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Namibia

International Religious Freedom Report 2007
Released by the Bureau of Democracy, Human Rights, and Labor

The Constitution provides for freedom of religion, and the Government generally respected this right in practice.

There was no change in the status of respect for religious freedom by the Government during the period covered by this report, and government policy continued to contribute to the generally free practice of religion.

There were no reports of societal abuses or discrimination based on religious belief or practice.

The U.S. Government discusses religious freedom issues with the Government as part of its overall policy to promote human rights.

Section I. Religious Demography

The country has an area of 320,827 square miles and a population of 2 million. More than 90 percent of citizens identify themselves as Christian. The two largest Christian groups are the Lutheran and Roman Catholic churches, while smaller numbers are affiliated with the Baptist Church, the Methodist Church, and the Church of Jesus Christ of Latter-day Saints (Mormons). There are also a number of Zionist Churches (a mixture of traditional African beliefs and Pentecostal Christianity), especially in urban areas. The Dutch Reformed Church of Namibia is predominantly made up of members of the Afrikaner ethnic group. The Himba and San ethnic groups comprise less than 1 percent and 3 percent respectively, practice indigenous religions. Other religions that are practiced in the country include Judaism, Islam, Buddhism, and the Baha'i Faith. Practitioners of these religious groups are predominantly immigrants, descendants of immigrants, or recent converts. They reside primarily in urban areas. There are few atheists in the country. Muslims, almost exclusively Sunni and comprising both citizens and foreign nationals, represent less than 1 percent of the population.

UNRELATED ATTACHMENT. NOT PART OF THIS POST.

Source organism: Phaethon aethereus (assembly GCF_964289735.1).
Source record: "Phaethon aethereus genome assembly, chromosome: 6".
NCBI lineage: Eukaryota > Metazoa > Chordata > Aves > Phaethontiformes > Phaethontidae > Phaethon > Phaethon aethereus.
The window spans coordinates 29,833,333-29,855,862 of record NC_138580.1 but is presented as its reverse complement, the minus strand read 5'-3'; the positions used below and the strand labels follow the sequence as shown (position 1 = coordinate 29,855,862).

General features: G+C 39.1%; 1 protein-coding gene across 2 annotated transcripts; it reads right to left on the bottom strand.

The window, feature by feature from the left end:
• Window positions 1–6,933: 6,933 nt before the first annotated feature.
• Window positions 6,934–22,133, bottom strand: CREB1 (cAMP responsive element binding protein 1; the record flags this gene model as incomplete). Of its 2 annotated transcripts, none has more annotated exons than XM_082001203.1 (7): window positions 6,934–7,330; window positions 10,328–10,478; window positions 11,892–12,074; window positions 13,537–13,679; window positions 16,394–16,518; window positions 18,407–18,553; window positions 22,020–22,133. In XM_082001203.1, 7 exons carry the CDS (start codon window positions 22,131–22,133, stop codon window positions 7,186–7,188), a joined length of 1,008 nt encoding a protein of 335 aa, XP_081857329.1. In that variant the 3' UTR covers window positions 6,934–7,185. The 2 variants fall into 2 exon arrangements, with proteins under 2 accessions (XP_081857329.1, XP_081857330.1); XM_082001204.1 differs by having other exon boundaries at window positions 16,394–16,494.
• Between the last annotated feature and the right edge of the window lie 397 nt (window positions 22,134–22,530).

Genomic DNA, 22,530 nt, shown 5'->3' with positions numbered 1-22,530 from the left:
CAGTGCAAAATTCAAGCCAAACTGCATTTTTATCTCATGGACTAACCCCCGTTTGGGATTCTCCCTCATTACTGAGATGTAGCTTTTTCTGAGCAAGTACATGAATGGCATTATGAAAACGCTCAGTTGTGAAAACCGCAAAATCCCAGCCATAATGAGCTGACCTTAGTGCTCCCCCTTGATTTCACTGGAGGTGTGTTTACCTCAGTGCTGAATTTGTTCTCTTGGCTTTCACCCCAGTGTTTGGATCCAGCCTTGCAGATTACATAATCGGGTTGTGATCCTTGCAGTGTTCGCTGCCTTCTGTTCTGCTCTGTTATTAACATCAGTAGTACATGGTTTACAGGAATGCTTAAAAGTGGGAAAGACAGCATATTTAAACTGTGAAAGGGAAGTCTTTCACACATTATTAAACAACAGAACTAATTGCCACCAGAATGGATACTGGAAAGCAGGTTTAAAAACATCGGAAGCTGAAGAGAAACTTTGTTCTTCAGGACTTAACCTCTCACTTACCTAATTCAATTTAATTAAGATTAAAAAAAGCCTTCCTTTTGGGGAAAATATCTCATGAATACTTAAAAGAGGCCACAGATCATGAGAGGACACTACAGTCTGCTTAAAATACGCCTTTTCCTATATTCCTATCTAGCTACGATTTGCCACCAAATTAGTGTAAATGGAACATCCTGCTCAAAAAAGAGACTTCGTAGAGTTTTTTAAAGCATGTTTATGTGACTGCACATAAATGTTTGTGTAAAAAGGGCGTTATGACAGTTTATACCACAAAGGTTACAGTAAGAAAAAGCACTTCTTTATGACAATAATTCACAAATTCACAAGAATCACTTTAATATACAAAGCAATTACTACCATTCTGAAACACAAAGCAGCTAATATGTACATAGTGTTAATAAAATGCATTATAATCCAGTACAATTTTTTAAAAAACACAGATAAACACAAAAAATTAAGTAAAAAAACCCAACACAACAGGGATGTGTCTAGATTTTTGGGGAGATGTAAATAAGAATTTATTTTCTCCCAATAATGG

Foreign missionary groups operate in the country.

Section II. Status of Religious Freedom

Legal/Policy Framework

The Constitution provides for freedom of religion, and the Government generally respected this right in practice. The Government at all levels sought to protect this right in full and did not tolerate its abuse, either by governmental or private actors. There is no state religion, nor does the Government subsidize any particular denomination.

The Government does not formally recognize any religion. Unlike in the past, the Government and senior ruling party officials no longer emphasize the role of three Christian groups--Anglican, Lutheran, and Roman Catholic--in mobilizing political support. Since his election President Hifikepunye Pohamba has conferred with religious leaders of all persuasions, including the predominantly Afrikaner Dutch Reformed Church.

There are no registration requirements for religious organizations.

The Government recognizes the holy days of Good Friday, Easter Monday, Ascension Day, and Christmas Day as national holidays.

Restrictions on Religious Freedom

Government policy and practice contributed to the generally free practice of religion.

There were no reports of religious prisoners or detainees in the country.

Forced Religious Conversion

There were no reports of forced religious conversion, including of minor U.S. citizens who had been abducted or illegally removed from the United States, or of the refusal to allow such citizens to be returned to the United States.

Section III. Societal Abuses and Discrimination

There were no reports of societal abuses or discrimination based on religious belief or practice.

Section IV. U.S. Government Policy

The U.S. Government discusses religious freedom issues with the Government as part of its overall policy to promote human rights.


Released on September 14, 2007

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